The real issue behind car-deer collisions is that the DNR and other state wildlife agencies typically spend millions of dollars on wildlife habitat improvement for game species. The state’s deer are intentionally managed for “maximum sustained yield” to produce more targets for their hunting constituents. More deer equals more hunting licenses sold, directly contributing to the agencies’ financial bottom line. It is this artificial propagation of the deer population that is responsible for the increases in car-deer collisions, farm crop damage, forest damage, dune damage, and landscape damage in suburban communities. If there are any deer population issues, it is being caused by the DNR's artificial propagation of the deer herd. The DNR's priority is not the safety of residents, but to open up more places for their hunter constituents to hunt, and to sell more hunting licenses.

Tri-cities realist

So my question still remains: do car-deer accidents also increase during this time frame in areas that are not hunted? And because an insurance company published some data that NHTSA agreed with, still does not PROVE causation. Please do yourself a favor and research correlation vs causation. If we want to base our decisions on "science" then we must rigorously adhere to the scientific methods, which take into account other factors. And while this is just anecdotal evidence, I will share it because it is relevant. I witnessed a buck chasing a doe across I-96 a few years ago during the first week of Nov. Neither appeared to have any regard to the four lanes of highway and exit lane they were crossing. The bucks head was down, obviously trailing the scent of the estrous doe. And since it was a week before the gun season opener, that can't be blamed. So I would still be interested to see a historical study of day by day car-deer accidents during the months of Oct through Dec, which include both archery and firearm deer seasons, and coincides with "the rut". Perhaps Erie's claim is valid, but until all of the data are analyzed, their claim is yet another theory. I hope you can appreciate my concerns with their study.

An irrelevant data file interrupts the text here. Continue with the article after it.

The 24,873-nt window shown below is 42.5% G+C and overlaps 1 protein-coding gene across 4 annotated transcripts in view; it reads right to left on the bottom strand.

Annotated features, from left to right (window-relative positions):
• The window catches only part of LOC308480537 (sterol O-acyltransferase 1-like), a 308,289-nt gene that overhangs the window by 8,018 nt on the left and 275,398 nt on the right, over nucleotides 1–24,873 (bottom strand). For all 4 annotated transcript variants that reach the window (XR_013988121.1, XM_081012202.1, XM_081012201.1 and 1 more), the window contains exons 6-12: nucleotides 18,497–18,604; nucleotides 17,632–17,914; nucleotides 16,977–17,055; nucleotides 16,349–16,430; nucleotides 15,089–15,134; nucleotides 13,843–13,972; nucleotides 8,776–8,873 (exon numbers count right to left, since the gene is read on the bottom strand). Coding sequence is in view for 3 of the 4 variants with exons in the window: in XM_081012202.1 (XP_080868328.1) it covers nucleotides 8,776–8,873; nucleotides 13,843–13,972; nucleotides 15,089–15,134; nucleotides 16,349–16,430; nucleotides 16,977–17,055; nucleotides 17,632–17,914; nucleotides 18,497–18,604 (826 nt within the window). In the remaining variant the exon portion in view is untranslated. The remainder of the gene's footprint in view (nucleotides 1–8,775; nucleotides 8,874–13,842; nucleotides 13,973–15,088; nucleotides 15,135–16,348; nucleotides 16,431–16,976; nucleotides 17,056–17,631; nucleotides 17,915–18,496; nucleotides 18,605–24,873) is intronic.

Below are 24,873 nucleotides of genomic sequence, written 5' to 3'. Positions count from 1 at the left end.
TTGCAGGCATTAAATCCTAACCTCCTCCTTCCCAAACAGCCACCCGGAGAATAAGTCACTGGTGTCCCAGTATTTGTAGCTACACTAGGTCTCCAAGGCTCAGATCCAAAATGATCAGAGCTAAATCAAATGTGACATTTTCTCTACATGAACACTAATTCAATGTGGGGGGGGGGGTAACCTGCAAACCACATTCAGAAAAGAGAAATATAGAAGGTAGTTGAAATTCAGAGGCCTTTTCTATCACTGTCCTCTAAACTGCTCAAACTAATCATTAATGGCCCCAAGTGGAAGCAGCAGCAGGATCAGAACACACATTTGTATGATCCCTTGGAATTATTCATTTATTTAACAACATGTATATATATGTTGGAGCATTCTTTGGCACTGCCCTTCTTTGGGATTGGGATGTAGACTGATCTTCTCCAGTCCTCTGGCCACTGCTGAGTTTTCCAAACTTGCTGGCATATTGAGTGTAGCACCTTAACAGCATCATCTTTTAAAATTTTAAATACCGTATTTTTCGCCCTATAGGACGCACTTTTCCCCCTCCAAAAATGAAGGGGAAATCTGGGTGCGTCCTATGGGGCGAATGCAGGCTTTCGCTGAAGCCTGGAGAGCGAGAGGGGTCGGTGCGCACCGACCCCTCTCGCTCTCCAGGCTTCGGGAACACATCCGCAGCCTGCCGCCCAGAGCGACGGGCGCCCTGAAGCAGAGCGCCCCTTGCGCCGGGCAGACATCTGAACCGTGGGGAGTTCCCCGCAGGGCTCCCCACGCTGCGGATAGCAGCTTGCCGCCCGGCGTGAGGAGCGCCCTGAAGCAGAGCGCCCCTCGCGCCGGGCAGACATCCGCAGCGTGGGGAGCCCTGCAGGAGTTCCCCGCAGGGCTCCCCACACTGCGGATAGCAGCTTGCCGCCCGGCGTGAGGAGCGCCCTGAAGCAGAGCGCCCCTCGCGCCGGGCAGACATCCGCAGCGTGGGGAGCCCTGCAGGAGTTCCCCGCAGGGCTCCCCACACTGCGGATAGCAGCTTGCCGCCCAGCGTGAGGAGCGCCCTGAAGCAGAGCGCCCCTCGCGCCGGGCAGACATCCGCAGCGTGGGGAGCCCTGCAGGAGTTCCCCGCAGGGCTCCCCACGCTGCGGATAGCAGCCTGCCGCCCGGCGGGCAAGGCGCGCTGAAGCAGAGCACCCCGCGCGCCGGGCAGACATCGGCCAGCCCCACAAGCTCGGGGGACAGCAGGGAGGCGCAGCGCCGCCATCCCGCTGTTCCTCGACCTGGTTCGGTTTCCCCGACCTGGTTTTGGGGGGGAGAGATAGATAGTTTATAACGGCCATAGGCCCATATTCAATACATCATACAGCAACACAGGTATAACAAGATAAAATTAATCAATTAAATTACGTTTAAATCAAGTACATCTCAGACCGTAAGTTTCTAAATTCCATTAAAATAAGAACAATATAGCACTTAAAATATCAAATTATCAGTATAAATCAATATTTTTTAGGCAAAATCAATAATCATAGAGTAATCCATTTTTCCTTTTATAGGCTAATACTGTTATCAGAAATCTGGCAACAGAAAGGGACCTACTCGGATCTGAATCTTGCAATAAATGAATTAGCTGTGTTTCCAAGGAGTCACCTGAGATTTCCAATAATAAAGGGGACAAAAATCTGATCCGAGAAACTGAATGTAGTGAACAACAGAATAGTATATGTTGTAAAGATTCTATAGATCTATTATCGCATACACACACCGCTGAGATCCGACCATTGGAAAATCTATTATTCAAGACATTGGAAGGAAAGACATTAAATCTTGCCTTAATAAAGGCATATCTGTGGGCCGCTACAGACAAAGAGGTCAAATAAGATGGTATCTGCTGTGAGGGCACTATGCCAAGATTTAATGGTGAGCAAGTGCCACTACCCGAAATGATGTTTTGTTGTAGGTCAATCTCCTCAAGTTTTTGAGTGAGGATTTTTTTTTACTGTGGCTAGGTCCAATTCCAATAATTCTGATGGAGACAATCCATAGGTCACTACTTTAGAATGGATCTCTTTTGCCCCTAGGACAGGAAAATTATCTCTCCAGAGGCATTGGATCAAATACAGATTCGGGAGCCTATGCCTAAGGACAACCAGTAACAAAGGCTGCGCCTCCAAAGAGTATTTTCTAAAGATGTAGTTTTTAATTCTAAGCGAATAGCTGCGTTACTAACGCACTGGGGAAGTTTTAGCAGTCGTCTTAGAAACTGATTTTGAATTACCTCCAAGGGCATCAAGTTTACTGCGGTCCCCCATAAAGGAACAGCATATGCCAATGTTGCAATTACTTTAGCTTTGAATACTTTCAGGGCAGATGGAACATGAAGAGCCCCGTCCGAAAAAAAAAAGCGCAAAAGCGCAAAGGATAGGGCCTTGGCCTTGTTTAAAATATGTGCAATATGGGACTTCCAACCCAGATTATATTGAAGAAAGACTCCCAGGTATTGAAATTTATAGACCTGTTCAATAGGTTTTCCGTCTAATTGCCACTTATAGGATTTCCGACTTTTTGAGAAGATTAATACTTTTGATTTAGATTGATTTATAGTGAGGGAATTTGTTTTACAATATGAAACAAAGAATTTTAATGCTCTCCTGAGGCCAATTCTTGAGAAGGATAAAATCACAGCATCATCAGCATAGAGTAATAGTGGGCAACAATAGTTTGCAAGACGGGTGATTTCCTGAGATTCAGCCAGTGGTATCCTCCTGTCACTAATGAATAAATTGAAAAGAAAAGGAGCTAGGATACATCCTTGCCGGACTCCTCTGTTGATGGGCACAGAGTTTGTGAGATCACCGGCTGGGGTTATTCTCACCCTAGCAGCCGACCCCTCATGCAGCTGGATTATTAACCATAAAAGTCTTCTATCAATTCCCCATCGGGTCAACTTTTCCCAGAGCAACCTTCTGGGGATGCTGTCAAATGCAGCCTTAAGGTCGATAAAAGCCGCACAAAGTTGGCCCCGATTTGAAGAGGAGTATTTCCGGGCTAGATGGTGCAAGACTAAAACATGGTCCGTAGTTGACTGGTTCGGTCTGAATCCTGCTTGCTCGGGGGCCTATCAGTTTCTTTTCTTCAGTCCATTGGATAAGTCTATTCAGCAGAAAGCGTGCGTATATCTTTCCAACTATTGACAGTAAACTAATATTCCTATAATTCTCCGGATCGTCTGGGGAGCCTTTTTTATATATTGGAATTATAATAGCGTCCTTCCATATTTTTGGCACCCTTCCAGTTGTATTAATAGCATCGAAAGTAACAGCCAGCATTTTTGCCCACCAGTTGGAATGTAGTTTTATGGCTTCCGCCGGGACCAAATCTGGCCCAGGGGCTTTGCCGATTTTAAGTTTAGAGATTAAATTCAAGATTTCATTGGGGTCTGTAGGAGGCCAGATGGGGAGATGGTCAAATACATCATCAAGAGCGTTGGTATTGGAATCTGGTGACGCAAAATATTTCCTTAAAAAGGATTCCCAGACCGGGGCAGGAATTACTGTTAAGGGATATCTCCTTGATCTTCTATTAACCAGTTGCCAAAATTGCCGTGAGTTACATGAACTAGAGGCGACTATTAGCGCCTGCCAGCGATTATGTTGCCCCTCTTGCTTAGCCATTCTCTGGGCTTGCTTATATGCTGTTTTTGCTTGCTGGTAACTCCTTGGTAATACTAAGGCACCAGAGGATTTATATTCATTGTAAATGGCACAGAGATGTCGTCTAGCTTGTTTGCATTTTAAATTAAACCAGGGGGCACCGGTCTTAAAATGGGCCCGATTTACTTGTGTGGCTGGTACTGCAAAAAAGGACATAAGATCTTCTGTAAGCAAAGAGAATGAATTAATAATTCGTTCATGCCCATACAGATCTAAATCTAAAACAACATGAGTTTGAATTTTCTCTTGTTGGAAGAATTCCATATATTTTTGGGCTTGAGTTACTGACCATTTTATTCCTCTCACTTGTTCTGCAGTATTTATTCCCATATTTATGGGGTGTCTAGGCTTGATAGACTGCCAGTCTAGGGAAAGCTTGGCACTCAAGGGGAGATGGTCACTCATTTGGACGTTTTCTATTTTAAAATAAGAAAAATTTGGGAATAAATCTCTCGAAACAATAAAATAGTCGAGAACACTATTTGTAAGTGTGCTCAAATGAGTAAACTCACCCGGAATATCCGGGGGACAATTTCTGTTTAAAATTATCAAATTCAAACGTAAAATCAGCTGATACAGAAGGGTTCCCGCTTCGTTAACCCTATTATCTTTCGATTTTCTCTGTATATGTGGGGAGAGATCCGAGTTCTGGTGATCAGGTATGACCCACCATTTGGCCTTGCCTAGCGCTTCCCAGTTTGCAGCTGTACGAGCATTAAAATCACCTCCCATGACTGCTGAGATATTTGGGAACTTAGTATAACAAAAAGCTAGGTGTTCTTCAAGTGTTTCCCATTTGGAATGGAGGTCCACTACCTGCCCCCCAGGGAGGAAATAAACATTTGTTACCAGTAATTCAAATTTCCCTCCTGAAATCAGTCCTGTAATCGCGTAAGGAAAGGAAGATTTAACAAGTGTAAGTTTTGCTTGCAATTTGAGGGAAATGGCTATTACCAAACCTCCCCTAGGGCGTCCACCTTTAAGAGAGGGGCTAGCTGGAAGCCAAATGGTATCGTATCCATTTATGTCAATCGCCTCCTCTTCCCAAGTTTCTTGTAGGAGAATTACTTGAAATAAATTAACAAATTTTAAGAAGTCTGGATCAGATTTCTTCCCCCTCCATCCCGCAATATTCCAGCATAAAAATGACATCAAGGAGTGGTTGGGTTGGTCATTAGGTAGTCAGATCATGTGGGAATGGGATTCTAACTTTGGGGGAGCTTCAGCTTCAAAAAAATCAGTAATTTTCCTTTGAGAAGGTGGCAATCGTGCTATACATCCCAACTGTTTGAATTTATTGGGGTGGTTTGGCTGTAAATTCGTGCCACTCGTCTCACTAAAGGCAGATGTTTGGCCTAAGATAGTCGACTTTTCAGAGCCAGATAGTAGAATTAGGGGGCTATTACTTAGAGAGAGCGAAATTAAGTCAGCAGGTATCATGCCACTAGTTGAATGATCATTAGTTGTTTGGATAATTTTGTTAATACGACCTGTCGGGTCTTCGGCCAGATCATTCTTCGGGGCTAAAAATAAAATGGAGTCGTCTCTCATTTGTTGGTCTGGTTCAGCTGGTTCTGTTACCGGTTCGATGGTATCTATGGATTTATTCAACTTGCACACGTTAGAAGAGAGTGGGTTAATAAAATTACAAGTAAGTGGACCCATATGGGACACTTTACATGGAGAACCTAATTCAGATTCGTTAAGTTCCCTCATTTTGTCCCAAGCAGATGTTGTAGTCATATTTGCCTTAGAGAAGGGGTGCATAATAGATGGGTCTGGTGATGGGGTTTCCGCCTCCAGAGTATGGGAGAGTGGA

Wingmaster

Bingo! Well said. Level headed thinking instead of knee jerk reaction. You can have sane dialogue, discussion and disagreement when all facts and factors are considered.

RenegadeX